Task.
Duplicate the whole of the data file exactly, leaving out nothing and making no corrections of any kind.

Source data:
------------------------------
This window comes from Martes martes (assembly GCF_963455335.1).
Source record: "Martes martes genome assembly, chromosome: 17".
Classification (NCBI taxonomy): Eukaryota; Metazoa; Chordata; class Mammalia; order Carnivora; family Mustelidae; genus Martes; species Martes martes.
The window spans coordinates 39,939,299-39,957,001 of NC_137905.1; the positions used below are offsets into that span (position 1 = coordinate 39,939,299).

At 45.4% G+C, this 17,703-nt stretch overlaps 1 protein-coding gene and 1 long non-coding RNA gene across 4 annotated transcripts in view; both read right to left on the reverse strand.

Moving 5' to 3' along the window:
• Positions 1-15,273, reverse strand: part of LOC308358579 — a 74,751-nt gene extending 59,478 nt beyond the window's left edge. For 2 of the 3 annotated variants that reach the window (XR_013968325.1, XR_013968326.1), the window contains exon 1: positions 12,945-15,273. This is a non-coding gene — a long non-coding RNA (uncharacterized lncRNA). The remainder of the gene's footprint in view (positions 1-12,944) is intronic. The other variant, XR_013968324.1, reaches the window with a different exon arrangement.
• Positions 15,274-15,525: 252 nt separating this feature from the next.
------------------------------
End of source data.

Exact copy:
This window comes from Martes martes (assembly GCF_963455335.1).
Source record: "Martes martes genome assembly, chromosome: 17".
Classification (NCBI taxonomy): Eukaryota; Metazoa; Chordata; class Mammalia; order Carnivora; family Mustelidae; genus Martes; species Martes martes.
The window spans coordinates 39,939,299-39,957,001 of NC_137905.1; the positions used below are offsets into that span (position 1 = coordinate 39,939,299).

At 45.4% G+C, this 17,703-nt stretch overlaps 1 protein-coding gene and 1 long non-coding RNA gene across 4 annotated transcripts in view; both read right to left on the reverse strand.

Moving 5' to 3' along the window:
• Positions 1-15,273, reverse strand: part of LOC308358579 — a 74,751-nt gene extending 59,478 nt beyond the window's left edge. For 2 of the 3 annotated variants that reach the window (XR_013968325.1, XR_013968326.1), the window contains exon 1: positions 12,945-15,273. This is a non-coding gene — a long non-coding RNA (uncharacterized lncRNA). The remainder of the gene's footprint in view (positions 1-12,944) is intronic. The other variant, XR_013968324.1, reaches the window with a different exon arrangement.
• Positions 15,274-15,525: 252 nt separating this feature from the next.